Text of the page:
The infection indicator - R rate - was around 0.92 in Estonia last week, down from 0.95 the week prior. A lot of it had to do with the epidemiological situation in Harju County, where the infection rate is in a downward trend.
The epidemiological overview published on the Health Board's site weekly points out that Estonia's R rate without Harju County would be 0.98.
Infections across Estonia have stabilized, but easing restrictions could bring forth a jump in infections, the overview warns.
Rate of unknown infection sources declining
As of data for the 19th week of 2021, the infection source is unknown for 28 percent of all cases during the week (31 percent in week 18). The current rate of unknown sources is down from the general trend since the 49th week of 2020, when unknown infection sources stabilized around 30-36 percent.
During week 19, 41 percent of new cases received the infection within family, 14 percent of the new cases happened in the workplace, 7 percent of the cases happened elsewhere (likely among acquaintances and the place of residence), 2.7 percent of infections happened abroad, 2.5 percent in children's and educational establishments, 2.1 percent in healthcare establishments.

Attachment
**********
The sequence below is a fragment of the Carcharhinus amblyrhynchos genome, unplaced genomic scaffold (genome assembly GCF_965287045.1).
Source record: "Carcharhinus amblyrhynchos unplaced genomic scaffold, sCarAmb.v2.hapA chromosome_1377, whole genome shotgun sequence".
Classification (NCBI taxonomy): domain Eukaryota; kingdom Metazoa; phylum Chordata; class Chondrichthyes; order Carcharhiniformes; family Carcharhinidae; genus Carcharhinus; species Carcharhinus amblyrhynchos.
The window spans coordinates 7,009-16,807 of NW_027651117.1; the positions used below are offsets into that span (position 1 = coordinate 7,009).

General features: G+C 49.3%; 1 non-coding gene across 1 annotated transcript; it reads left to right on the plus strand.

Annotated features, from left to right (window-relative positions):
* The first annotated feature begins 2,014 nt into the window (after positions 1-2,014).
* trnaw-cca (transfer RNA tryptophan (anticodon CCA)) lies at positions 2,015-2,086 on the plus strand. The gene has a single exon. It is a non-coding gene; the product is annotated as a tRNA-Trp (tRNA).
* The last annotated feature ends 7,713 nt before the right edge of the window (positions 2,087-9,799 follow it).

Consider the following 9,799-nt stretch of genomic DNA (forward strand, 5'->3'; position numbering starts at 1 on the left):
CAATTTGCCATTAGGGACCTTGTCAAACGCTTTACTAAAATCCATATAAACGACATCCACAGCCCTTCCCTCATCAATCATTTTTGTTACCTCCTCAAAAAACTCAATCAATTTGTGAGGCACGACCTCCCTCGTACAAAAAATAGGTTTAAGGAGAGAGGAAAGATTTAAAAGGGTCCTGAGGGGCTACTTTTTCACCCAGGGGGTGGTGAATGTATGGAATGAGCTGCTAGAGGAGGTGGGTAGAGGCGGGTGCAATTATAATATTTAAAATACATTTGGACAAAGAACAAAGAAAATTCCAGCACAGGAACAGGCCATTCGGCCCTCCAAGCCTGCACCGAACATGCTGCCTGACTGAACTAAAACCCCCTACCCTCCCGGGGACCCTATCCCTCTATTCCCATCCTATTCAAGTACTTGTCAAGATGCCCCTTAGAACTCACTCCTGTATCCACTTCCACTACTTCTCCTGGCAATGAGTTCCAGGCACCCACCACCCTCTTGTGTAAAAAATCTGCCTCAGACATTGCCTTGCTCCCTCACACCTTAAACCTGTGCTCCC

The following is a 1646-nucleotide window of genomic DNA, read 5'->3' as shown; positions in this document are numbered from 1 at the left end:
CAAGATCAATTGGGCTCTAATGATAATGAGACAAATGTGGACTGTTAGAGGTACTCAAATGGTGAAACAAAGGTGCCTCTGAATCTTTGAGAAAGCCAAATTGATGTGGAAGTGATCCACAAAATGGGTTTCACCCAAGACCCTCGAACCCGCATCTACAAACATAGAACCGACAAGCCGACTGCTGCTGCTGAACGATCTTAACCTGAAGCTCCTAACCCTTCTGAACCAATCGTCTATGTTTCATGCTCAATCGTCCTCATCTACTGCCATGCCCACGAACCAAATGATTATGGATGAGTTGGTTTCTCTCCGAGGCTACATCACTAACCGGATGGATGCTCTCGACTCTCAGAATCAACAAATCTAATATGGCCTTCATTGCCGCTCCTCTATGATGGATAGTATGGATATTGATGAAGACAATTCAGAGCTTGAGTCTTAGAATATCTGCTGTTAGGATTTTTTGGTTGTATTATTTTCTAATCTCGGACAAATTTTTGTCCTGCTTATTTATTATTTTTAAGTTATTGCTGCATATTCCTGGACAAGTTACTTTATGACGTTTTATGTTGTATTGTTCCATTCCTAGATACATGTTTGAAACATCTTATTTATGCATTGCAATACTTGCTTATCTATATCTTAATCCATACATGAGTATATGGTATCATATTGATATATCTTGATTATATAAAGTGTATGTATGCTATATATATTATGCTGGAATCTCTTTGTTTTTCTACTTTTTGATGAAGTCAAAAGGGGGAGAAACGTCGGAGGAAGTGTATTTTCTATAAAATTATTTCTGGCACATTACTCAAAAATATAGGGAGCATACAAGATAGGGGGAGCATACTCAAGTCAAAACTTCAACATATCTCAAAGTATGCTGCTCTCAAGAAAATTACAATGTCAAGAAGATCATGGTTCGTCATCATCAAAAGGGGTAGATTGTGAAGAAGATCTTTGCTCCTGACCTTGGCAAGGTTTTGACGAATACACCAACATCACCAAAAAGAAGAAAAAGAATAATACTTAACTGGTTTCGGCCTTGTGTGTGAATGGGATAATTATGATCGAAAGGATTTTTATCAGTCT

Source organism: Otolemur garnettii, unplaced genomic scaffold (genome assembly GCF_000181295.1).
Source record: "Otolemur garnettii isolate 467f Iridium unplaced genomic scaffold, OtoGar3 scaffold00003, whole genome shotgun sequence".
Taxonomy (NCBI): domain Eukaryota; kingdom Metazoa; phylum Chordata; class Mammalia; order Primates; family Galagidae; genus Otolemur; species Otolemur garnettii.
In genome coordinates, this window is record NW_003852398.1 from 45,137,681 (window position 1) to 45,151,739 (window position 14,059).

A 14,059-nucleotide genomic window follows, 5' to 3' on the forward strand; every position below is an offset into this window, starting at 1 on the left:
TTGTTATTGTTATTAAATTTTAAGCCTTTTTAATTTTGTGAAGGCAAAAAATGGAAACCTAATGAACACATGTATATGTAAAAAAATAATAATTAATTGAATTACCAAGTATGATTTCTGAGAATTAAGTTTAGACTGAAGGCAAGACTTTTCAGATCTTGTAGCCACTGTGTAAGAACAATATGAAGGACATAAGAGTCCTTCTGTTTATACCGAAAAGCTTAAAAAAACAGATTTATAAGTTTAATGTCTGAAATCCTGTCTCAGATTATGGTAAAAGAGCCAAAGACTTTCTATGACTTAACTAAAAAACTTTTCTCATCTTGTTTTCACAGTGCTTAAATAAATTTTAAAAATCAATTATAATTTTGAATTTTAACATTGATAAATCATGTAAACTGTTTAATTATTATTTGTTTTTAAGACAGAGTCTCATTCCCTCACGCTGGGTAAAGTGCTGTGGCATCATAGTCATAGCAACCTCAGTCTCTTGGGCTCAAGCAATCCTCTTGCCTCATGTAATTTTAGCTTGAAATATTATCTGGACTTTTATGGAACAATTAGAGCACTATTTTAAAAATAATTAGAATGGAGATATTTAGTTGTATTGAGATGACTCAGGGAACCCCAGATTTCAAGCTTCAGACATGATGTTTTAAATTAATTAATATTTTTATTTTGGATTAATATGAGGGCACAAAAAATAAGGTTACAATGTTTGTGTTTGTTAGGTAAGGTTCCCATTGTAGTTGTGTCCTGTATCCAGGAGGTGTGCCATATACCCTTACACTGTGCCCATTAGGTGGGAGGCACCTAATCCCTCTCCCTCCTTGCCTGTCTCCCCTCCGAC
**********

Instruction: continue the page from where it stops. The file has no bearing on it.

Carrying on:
Compared to the week prior, the pattern of infection sources has not changed much. Infections abroad, in healthcare establishments and in the Estonian Defense Forces have fallen some.
Against the background of a general decrease in infections, the number of detected active outbreaks has also decreased. The number of active outbreaks over the last week was 109, down from 133 the week prior.
Workplace outbreaks are still most common (69 percent). The number of children's establishments has increased, especially among pre-school institutions. There is just one active school outbreak (a special needs school, where distance learning is not possible).
What is the R rate?
The reproduction number (R) is the average number of secondary infections produced by a single infected person.
An R value of 1 means that on average every person who is infected will infect 1 other person, meaning the total number of infections is stable.
If R is 2, on average, each infected person infects 2 more people. If R is 0.5 then on average for each 2 infected people, there will be only 1 new infection.
If R is greater than 1 the epidemic is growing, if R is less than 1 the epidemic is shrinking. The higher R is above 1, the more people 1 infected person infects and so the faster the epidemic grows.
R can change over time. For example, it falls when there is a reduction in the number of contacts between people, which reduces transmission. R increases when the numbers of contacts between people rise, leading to a rise in viral transmission.
Source: UK government website
Editor: Kristjan Kallaste